Conspiracy theorists have been writing about subliminal
advertising for years, although it turns out a lot of it isn't real. But that's for humans.
Fujitsu demonstrated a subliminal ad technology at CEATAC, the Japanese
electronics show. The technology works something like QR codes to access coupons, URLs and other kinds of information from
a television to a smartphone. The information is encoded by varying the
brightness levels in the picture at a rate too fast for humans to see. Hence the subliminal part.
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The idea is that if you're watching an ad, an icon or message
will pop up telling you to point your phone at the TV. The phone will read the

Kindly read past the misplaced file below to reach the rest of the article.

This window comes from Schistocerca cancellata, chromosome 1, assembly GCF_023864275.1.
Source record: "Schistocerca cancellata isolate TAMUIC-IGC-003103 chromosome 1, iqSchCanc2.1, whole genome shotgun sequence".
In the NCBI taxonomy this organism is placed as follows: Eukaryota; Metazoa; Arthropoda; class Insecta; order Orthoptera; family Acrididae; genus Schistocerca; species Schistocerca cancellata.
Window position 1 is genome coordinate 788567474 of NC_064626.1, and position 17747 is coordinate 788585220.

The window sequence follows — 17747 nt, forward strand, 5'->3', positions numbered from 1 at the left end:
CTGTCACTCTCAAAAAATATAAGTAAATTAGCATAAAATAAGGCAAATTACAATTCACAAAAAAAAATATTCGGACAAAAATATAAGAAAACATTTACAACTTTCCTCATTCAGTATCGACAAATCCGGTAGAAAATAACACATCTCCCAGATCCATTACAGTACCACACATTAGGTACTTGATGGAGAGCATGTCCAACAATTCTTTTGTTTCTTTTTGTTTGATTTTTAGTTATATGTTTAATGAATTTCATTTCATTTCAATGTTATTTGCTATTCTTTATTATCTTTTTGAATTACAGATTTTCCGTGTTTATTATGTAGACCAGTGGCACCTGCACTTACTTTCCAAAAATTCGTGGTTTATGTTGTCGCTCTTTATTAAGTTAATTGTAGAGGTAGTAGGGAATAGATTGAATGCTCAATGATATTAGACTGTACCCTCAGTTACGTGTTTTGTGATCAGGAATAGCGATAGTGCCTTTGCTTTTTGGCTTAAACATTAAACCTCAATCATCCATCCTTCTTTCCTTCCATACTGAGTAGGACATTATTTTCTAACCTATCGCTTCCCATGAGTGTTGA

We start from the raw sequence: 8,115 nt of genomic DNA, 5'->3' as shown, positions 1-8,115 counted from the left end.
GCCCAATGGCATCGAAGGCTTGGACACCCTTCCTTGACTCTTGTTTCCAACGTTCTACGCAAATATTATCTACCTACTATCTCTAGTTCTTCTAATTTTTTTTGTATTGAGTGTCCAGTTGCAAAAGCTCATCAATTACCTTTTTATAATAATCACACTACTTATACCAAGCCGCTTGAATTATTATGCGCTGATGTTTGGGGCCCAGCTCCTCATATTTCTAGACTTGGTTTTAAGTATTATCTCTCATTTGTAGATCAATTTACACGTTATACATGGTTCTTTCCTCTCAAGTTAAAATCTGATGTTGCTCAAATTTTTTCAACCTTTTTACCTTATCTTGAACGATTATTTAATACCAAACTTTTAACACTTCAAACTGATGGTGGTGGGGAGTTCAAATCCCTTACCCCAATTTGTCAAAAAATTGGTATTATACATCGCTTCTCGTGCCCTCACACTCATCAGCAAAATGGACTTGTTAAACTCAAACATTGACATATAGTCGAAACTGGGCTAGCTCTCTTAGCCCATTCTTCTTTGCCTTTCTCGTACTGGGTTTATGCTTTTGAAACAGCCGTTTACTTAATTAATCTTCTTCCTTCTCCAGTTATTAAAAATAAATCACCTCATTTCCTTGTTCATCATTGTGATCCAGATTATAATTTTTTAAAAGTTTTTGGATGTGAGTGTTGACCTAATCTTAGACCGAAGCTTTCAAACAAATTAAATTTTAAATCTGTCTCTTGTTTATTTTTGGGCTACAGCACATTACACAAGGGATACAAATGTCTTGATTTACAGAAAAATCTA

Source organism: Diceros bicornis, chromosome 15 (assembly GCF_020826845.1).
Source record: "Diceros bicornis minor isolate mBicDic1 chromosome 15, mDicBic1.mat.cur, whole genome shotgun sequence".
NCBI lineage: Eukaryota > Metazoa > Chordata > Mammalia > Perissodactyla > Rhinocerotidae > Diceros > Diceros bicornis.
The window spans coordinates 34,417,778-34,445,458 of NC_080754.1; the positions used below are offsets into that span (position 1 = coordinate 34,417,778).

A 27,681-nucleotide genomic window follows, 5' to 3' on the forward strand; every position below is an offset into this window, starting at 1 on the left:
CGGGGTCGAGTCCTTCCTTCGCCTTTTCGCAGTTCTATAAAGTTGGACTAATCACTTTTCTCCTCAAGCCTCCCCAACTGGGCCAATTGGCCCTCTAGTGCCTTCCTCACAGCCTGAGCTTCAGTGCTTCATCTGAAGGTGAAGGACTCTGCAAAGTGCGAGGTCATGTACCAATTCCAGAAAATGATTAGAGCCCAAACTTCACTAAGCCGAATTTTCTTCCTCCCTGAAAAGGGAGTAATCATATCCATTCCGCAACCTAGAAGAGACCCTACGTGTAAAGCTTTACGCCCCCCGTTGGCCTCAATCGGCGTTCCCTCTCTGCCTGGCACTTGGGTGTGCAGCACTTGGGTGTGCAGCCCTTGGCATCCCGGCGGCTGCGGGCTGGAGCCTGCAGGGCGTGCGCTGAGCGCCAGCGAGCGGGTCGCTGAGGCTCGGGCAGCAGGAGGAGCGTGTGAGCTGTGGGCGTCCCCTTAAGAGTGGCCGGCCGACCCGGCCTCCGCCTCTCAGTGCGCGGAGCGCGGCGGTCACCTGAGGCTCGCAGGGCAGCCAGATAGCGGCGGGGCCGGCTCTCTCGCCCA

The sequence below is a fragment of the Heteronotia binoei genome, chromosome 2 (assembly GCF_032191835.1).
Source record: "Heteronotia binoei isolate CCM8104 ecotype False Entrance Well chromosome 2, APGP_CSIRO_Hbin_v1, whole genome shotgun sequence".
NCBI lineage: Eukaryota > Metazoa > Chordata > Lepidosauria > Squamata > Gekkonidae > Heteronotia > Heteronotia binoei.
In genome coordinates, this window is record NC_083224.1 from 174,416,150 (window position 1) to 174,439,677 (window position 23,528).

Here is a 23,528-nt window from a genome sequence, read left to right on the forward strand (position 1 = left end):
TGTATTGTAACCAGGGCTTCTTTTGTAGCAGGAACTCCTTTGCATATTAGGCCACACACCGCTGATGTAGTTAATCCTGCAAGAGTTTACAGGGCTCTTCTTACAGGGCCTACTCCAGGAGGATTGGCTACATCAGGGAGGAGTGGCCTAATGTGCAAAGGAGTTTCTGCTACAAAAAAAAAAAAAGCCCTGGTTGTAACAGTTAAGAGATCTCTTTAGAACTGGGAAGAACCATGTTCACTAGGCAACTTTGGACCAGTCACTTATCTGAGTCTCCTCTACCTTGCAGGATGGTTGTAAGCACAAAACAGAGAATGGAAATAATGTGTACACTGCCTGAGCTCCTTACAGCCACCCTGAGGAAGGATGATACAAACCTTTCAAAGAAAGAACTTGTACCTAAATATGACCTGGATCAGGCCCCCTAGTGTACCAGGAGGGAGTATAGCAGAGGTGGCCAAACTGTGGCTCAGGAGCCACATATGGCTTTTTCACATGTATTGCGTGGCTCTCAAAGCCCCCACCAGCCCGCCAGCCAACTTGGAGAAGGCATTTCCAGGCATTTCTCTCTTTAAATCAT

digital signal with its camera the same way it reads a QR code. On your phone,
up pops a website or special offer. Fujitsu says the system works up to about
10 feet away.
An interesting question is whether viewers will embrace this approach,
at least for advertising. During a car ad, for example, it isn't clear that
anyone will take out their phone and ask for more advertising content — after all,
most people see ads as a distraction at best, and an annoyance at worst.
The technology might sell better to people that want more information about a television show
or a movie. VH-1's "Pop-Up Video" has been doing something like it
since 1996; it's not a stretch to think some people would rather see that kind
of information on the phone rather than on the TV screen.